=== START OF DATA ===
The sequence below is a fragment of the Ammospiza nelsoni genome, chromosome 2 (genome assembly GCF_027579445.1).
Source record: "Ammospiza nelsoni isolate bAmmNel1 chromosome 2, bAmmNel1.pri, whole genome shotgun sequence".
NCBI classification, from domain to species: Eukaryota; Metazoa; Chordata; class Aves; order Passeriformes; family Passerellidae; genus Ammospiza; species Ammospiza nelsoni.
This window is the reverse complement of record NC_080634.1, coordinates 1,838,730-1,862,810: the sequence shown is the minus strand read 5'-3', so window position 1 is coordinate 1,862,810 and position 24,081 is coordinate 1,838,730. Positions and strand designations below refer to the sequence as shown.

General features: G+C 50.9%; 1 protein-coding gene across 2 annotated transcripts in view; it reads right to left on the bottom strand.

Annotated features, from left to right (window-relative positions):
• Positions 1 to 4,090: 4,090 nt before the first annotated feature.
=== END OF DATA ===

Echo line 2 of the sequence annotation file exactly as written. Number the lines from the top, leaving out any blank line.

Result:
Source record: "Ammospiza nelsoni isolate bAmmNel1 chromosome 2, bAmmNel1.pri, whole genome shotgun sequence".